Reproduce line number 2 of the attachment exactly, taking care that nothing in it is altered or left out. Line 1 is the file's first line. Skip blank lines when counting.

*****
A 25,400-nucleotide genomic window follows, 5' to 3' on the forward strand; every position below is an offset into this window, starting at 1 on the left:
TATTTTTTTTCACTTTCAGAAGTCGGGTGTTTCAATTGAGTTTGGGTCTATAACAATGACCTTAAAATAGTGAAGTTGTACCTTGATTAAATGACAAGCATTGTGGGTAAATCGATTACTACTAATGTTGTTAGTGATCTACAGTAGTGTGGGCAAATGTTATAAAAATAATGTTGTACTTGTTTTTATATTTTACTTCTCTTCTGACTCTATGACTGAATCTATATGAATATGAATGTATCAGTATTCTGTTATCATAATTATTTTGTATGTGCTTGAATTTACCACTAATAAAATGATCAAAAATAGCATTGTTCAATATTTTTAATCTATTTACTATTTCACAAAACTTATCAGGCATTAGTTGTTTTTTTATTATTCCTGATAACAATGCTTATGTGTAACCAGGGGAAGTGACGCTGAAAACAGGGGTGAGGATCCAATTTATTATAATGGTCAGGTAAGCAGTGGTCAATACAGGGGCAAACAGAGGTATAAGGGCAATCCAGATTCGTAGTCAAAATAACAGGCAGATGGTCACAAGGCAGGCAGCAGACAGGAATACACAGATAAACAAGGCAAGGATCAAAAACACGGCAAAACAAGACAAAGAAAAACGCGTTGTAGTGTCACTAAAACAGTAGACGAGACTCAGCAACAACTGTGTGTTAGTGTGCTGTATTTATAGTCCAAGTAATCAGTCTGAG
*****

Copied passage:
TATTTTTTTTCACTTTCAGAAGTCGGGTGTTTCAATTGAGTTTGGGTCTATAACAATGACCTTAAAATAGTGAAGTTGTACCTTGATTAAATGACAAGCATTGTGGGTAAATCGATTACTACTAATGTTGTTAGTGATCTACAGTAGTGTGGGCAAATGTTATAAAAATAATGTTGTACTTGTTTTTATATTTTACTTCTCTTCTGACTCTATGACTGAATCTATATGAATATGAATGTATCAGTATTCTGTTATCATAATTATTTTGTATGTGCTTGAATTTACCACTAATAAAATGATCAAAAATAGCATTGTTCAATATTTTTAATCTATTTACTATTTCACAAAACTTATCAGGCATTAGTTGTTTTTTTATTATTCCTGATAACAATGCTTATGTGTAACCAGGGGAAGTGACGCTGAAAACAGGGGTGAGGATCCAATTTATTATAATGGTCAGGTAAGCAGTGGTCAATACAGGGGCAAACAGAGGTATAAGGGCAATCCAGATTCGTAGTCAAAATAACAGGCAGATGGTCACAAGGCAGGCAGCAGACAGGAATACACAGATAAACAAGGCAAGGATCAAAAACACGGCAAAACAAGACAAAGAAAAACGCGTTGTAGTGTCACTAAAACAGTAGACGAGACTCAGCAACAACTGTGTGTTAGTGTGCTGTATTTATAGTCCAAGTAATCAGTCTGAG